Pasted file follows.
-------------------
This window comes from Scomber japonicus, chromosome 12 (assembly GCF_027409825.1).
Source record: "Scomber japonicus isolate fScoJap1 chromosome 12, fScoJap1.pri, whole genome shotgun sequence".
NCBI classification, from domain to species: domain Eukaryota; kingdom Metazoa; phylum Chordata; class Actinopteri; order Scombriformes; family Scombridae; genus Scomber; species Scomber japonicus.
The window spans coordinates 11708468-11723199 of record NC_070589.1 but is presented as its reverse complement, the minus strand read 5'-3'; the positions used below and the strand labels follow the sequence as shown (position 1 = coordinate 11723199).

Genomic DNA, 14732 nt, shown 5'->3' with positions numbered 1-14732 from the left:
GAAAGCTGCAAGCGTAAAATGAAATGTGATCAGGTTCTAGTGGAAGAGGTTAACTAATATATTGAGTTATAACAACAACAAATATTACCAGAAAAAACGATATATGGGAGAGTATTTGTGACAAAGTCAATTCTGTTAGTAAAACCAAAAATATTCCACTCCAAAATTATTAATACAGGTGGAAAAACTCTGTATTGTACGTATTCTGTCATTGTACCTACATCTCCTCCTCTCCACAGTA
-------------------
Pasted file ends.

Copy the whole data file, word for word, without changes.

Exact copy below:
This window comes from Scomber japonicus, chromosome 12 (assembly GCF_027409825.1).
Source record: "Scomber japonicus isolate fScoJap1 chromosome 12, fScoJap1.pri, whole genome shotgun sequence".
NCBI classification, from domain to species: domain Eukaryota; kingdom Metazoa; phylum Chordata; class Actinopteri; order Scombriformes; family Scombridae; genus Scomber; species Scomber japonicus.
The window spans coordinates 11708468-11723199 of record NC_070589.1 but is presented as its reverse complement, the minus strand read 5'-3'; the positions used below and the strand labels follow the sequence as shown (position 1 = coordinate 11723199).

Genomic DNA, 14732 nt, shown 5'->3' with positions numbered 1-14732 from the left:
GAAAGCTGCAAGCGTAAAATGAAATGTGATCAGGTTCTAGTGGAAGAGGTTAACTAATATATTGAGTTATAACAACAACAAATATTACCAGAAAAAACGATATATGGGAGAGTATTTGTGACAAAGTCAATTCTGTTAGTAAAACCAAAAATATTCCACTCCAAAATTATTAATACAGGTGGAAAAACTCTGTATTGTACGTATTCTGTCATTGTACCTACATCTCCTCCTCTCCACAGTA